Cape Fires. Mountains versus shacks.

Prof Jonathan Jansen posed this question of FaceBook. 

“A Cape Town friend just asked me an uncomfortable question. Why is there not the same level of human outpouring and compassion (and money, millions) to shack fires in the Cape as there is to mountain fires around wealthy homes in the same region? I did not have an answer….”

Some of the answers to this question are simple and can be comfortably answered, with no racial or class issues attached to them at all.

One very important point needs to be clarified here.

The volunteers from VWS do not attend shack fires. Their function is “wildfires” which means fires on the mountain. The “outpouring of money” was for the VWS (Volunteer Wildfire Services) and like any other donations they receive, it is spent on training, vehicles, equipment, maintenance and uniforms, all of which are vital to enable them to do what they do effectively.

The money is not for individual fire-fighters or residents who suffered losses as a result of the fire.

So what did cause this level of outpouring of compassion and money?

 It was a collective emotional reaction to media frenzy.

Most citizens of Cape Town have a pride and connection to the mountain. Perhaps you have to live here to understand it.

It is a huge landmark that is impossible to ignore, so these fires were always going to attract a lot of attention from the media. Fires are fascinating to most people, and the fact that these fires were being fought by volunteers was a powerful emotional hook that became central to the fire story.

The #CapeFires hashtag coupled with evocative images gained momentum on social media and certainly played a role in driving the “fire-fighters are heroes” frenzy that took hold of the city.

This blog post received over 4000 views in 24 hours, only because it fed the emotional aspect of the fire. https://jabedi.com/2015/03/04/why-fire-fighters-are-not-heroes/

 Mountain Fires are very photogenic and make perfect front page stories.

The location of the fire was irrelevant; it was the magnitude and duration of it that evoked the reaction that it got.

Human nature is what it is, and with any major natural disaster, people want to feel as though they are part of it. The emotional connection to “the fire on our mountain” coupled with the pictures of the “volunteer heroes” spiralled as more areas were affected, and more people were taking photos and sharing them with everyone.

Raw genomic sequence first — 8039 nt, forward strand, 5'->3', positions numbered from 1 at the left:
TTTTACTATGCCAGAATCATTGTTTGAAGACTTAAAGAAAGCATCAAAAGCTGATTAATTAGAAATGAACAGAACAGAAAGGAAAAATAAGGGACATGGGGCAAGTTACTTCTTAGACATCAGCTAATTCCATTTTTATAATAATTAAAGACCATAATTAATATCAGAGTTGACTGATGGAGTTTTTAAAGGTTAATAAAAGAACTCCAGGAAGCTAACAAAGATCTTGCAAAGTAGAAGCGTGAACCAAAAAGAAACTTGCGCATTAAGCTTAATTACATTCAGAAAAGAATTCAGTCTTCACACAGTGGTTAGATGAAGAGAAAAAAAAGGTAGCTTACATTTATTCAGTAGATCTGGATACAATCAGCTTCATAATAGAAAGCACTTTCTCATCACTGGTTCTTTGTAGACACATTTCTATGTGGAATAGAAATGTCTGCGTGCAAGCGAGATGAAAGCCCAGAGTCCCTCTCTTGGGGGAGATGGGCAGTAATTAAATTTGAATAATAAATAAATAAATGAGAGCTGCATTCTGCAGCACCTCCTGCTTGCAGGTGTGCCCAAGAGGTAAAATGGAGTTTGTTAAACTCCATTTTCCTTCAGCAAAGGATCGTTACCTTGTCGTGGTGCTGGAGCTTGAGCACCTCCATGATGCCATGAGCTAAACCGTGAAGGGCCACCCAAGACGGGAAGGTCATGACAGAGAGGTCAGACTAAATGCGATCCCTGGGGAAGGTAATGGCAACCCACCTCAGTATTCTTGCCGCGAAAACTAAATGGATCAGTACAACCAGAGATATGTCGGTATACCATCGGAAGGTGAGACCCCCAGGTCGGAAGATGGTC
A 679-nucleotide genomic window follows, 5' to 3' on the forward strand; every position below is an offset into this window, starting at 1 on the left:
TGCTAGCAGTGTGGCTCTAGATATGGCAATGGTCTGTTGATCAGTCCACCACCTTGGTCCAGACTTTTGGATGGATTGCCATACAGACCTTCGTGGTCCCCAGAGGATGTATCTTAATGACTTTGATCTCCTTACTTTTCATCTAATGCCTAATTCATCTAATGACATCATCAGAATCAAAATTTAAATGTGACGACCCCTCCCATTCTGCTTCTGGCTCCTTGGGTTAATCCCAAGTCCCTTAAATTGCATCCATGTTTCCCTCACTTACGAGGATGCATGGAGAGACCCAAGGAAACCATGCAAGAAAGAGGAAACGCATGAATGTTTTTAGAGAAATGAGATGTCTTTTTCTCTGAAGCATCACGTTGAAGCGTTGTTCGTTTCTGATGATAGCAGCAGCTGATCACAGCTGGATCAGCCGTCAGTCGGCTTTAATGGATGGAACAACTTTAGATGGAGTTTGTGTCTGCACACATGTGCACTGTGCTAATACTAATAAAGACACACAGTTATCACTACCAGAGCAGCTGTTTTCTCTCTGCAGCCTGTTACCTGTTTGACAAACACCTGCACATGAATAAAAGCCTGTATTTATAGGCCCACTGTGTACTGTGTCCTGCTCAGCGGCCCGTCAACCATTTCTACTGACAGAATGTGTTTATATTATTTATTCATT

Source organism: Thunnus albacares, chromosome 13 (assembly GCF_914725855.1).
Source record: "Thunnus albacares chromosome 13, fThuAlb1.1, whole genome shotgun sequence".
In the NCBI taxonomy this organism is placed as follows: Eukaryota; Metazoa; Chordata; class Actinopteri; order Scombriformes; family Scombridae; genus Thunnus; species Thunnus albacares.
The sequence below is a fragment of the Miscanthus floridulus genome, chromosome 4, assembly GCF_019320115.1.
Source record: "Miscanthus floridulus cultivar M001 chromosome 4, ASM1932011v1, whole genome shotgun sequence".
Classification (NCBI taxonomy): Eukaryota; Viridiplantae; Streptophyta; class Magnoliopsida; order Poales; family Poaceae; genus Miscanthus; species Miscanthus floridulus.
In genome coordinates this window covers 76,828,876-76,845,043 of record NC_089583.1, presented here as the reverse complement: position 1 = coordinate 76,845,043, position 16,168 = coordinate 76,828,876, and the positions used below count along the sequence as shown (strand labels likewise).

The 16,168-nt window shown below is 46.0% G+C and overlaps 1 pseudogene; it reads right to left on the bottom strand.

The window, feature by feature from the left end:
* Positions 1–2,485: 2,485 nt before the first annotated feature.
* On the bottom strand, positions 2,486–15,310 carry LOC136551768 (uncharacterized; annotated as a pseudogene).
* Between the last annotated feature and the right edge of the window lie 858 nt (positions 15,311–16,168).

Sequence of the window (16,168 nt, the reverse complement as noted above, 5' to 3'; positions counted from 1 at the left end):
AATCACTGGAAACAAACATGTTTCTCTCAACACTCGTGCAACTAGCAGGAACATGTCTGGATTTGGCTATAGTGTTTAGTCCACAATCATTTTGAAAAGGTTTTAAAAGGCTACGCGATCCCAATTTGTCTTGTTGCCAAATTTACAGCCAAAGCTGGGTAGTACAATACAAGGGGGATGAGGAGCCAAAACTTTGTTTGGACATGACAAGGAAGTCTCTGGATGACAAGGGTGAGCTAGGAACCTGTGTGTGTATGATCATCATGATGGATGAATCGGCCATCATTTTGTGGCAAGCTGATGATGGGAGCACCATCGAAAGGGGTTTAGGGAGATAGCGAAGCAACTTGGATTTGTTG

Fire-fighters employed by the City of Cape Town are not allowed to take photos at the scene of a fire. So unless the media are present, there will be no heart rendering images doing the rounds of Twitter, FaceBook and YouTube.

 

So the following questions must be posed. 

 “Is it the media that deems a shack fire of little interest to the general population of Cape Town?”

There are plenty of shack fires every year, and they do sometimes get a mention, but rarely does one see TV crews or press photographers rushing to the scene.

Are shack dwellers less active on social media than those living on the slopes of the mountain?

To gain traction on social media, pictures of a runaway shack fire would need to be taken and circulated by the people in the area, as the fire-fighters from the City of Cape Town do not have the time to take pictures, and are not permitted to do so anyway. I would imagine that the shack dwellers are too busy trying to save their possessions, or helping their neighbours to do so, that they do not have the time or the inclination to pause to take photos and then share them on social media. The only other way to share the stories is if the print and television media are present.

Fire-fighters do not see colour or class.

They see smoke, flames, human life and properties at risk. Their only concern is to minimise risk and contain any fire, as fast as possible.

In the defence of the people of Cape Town.

I have no doubt that in the event of a shack fire burning for an extended period of time, and brought to the attention of the general public via social media, radio stations and the city press, the same Capetonians would be as generous in giving their time, efforts and money to assist.

As shack fires are not fought by volunteers, the call would have to be for donations to Disaster Management to assist individuals who have lost their homes and all their possessions, rather than assisting a volunteer organisation.

Rather than attempting to turn the #CapeFires into a racial or class issue, it would be preferable to celebrate the way the fire shattered a these barriers. The people of Cape Town of all colours and social standings were united in the battle to beat the fire.

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